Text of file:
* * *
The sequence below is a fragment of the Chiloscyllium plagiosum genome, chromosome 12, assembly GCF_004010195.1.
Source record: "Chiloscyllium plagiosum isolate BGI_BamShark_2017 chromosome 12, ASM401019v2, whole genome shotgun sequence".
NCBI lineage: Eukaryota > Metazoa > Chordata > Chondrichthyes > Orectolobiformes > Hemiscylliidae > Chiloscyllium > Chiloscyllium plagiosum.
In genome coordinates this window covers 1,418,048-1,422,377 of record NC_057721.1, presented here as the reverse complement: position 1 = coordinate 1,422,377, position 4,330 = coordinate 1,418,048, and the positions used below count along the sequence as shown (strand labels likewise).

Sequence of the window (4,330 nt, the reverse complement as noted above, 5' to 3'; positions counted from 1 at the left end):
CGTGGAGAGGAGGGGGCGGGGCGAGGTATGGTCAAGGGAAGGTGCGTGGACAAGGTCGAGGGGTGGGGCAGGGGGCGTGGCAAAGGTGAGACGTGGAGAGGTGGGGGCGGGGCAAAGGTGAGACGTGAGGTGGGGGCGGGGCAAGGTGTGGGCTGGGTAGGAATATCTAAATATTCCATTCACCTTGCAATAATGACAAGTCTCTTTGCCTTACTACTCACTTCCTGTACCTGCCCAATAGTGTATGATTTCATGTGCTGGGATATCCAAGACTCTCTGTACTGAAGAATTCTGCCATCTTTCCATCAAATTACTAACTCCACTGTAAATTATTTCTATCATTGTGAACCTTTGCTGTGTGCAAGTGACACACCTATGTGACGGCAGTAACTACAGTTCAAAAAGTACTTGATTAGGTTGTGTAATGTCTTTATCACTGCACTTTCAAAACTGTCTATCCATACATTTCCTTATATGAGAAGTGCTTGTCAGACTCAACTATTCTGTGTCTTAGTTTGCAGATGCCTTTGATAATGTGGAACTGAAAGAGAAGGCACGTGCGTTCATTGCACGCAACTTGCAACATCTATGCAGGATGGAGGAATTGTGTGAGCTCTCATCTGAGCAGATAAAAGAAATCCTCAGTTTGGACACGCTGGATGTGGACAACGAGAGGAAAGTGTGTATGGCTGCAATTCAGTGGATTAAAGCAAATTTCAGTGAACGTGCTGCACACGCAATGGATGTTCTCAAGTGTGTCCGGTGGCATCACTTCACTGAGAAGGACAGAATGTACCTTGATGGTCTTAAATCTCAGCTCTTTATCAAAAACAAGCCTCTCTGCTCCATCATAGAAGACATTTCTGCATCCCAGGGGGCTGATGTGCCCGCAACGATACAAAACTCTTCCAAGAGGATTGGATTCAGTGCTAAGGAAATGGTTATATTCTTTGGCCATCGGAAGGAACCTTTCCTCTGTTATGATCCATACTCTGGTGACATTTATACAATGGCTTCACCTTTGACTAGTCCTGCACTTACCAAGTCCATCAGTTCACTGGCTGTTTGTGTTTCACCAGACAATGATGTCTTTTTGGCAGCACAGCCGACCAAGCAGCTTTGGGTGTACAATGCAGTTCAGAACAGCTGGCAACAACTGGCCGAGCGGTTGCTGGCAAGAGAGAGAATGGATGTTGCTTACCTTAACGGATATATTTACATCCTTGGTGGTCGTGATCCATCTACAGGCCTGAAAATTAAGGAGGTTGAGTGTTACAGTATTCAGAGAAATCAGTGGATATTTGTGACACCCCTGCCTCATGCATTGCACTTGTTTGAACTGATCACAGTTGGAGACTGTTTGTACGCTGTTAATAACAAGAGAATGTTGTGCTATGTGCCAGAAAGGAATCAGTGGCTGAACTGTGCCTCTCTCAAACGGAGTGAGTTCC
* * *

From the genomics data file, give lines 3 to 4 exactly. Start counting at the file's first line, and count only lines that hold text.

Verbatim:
NCBI lineage: Eukaryota > Metazoa > Chordata > Chondrichthyes > Orectolobiformes > Hemiscylliidae > Chiloscyllium > Chiloscyllium plagiosum.
In genome coordinates this window covers 1,418,048-1,422,377 of record NC_057721.1, presented here as the reverse complement: position 1 = coordinate 1,422,377, position 4,330 = coordinate 1,418,048, and the positions used below count along the sequence as shown (strand labels likewise).